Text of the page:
Thursday, October 2, 2008

The First Climate Change Refugees (con't)

The grounds are disintegrating at an alarming rate; the sea is marching in the direction of the villagers at around 90ft a year
Photograph: Brian Adams

There are 90,000 Alaskans, mostly Eskimos or Inuit, that make their homes on top of the permafrost. Their few roads are now cracking and caving in making travel difficult if not impossible in some areas. Alaska has 213 Native villages of which 184 are severely affected by erosion and flooding with six being classed as needing immediate help. Newtok is at the top of the list.

While they wait for help the villagers have tried to bolster up their village until they have somewhere else to go; but, they are running out of options. The piles (stilts) that the houses are built on used to be driven 8’ down into the permafrost for stability. Now they are being driven down 12’ and that still isn’t enough. As the permafrost melts, the houses shift and tilt to the south. The reason they tilt to the south is that the southern sunshine causes a disproportionate melting of the permafrost.

The ocean’s relentless advance is the greatest threat to this outcropping of civilization. It is the permafrost that has kept the tundra safe from the ocean’s advance for all the decades. Without the permafrost to act as a barrier between the land and the sea, the water undercuts the topsoil until it topples over in enormous clumps like the one in the picture at the beginning of the first article. Then the topsoil is sucked into the ocean and vanishes causing the water to advance on the village at an astonishing 90’ a year. It has already taken the barge landing where the villagers used to moor their boats. It is estimated that it will be only two years or so until the first houses are claimed by the ocean.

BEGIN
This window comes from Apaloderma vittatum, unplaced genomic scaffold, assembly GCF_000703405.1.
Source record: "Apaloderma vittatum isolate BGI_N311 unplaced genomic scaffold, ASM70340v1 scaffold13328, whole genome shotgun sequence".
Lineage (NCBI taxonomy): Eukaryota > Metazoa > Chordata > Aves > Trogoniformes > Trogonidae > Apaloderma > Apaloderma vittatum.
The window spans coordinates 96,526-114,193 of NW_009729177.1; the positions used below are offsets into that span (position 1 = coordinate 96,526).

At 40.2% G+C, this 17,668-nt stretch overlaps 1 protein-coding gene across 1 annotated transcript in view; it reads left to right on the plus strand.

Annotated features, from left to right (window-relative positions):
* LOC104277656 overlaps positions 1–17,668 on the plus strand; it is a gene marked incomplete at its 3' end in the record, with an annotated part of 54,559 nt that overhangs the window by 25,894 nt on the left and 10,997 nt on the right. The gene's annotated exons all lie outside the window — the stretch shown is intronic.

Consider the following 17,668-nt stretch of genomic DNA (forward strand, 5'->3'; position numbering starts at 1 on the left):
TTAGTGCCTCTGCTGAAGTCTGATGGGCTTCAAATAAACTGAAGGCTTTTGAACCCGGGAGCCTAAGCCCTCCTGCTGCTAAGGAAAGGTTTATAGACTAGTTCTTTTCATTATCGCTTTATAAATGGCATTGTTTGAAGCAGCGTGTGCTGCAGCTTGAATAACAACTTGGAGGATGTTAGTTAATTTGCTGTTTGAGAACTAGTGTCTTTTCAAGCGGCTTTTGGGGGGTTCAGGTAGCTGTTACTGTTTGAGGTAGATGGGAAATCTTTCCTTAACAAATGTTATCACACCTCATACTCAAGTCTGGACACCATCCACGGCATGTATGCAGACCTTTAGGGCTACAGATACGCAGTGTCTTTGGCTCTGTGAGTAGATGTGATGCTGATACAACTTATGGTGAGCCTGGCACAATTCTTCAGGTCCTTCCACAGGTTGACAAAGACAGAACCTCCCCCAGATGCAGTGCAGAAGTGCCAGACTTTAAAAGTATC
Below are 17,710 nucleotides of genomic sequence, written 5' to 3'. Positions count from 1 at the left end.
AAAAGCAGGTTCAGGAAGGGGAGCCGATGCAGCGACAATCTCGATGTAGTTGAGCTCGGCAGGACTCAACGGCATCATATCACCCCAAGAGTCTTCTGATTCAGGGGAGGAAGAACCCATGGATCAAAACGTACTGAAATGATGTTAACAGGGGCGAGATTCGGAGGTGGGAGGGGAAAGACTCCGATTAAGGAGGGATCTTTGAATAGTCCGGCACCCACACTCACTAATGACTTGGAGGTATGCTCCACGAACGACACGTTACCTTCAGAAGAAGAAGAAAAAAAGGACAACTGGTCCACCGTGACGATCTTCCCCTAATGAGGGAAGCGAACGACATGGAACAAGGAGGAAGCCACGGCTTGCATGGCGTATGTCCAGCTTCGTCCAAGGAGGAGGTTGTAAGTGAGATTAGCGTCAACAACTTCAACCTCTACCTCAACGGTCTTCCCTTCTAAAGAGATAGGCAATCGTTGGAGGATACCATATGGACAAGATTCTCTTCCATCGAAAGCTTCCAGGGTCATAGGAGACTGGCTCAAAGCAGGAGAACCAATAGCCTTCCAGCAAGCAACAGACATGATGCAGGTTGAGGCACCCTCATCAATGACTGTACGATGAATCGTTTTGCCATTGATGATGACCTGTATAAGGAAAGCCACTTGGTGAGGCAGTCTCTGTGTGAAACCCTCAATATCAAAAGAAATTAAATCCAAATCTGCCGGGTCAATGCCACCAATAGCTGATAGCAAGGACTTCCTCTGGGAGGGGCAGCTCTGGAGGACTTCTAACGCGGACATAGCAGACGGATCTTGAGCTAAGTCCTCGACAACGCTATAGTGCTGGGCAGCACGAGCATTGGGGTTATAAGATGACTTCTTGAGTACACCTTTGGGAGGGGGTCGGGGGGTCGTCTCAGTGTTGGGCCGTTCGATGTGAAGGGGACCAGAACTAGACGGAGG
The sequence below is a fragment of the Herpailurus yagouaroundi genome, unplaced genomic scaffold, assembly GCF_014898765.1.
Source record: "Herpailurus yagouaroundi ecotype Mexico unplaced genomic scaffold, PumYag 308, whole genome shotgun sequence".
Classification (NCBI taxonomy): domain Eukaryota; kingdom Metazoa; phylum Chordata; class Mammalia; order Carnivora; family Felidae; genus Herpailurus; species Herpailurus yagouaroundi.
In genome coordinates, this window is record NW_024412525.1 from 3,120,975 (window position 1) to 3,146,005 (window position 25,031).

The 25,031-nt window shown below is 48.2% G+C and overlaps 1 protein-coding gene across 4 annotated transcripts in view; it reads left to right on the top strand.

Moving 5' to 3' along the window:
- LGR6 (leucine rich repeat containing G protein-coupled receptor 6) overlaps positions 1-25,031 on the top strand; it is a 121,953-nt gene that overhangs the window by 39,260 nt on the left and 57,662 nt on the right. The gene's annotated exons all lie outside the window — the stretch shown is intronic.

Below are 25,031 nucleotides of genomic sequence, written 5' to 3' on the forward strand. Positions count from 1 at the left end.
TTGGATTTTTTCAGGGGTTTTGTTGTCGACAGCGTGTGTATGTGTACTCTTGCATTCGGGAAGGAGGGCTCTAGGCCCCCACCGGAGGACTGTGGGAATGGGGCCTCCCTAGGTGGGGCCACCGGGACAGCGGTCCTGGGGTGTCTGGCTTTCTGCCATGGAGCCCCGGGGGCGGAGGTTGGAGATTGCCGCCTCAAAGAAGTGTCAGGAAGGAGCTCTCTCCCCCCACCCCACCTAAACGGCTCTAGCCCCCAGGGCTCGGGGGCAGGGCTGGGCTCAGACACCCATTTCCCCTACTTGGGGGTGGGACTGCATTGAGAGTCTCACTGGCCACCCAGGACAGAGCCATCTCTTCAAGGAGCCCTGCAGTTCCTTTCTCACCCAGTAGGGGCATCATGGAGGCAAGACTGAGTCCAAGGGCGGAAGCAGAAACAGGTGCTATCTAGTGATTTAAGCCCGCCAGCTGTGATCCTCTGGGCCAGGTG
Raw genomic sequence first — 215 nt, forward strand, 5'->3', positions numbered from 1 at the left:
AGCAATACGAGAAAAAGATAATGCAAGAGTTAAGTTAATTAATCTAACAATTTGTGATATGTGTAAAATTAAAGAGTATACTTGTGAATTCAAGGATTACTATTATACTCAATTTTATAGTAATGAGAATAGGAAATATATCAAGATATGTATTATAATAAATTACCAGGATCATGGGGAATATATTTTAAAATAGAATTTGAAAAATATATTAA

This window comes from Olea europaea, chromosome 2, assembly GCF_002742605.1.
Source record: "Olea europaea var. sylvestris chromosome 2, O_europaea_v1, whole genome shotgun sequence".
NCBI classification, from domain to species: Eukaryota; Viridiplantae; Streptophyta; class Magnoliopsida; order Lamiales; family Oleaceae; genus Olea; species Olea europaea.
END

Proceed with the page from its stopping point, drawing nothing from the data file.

The new site of the village will be on Nelson Island about nine miles to the south of their present location. The villagers have built three houses themselves so far, with the help of government grants; on land that is high enough up the hillside to be safe from the dangers of climate change. These first three houses are being given to the elders – the villager’s advisors, their most precious resources.

The new village will be called Mertarvik, meaning “getting water from a spring”, after the abundance of drinking water to be found on the island. The natural abundance the villagers depend on to survive is evident everywhere on the island. Wild musk ox inhabit the island and the waters are teeming with whitefish, herring and halibut. The island is covered with berry bushes of great variety: nagoonberries, cranberries, crowberries, blue-, black-, and red-berries.

It is estimated that the villagers of Newtok can be tranferred to their new village of Mertarvik by 2012.

No comments: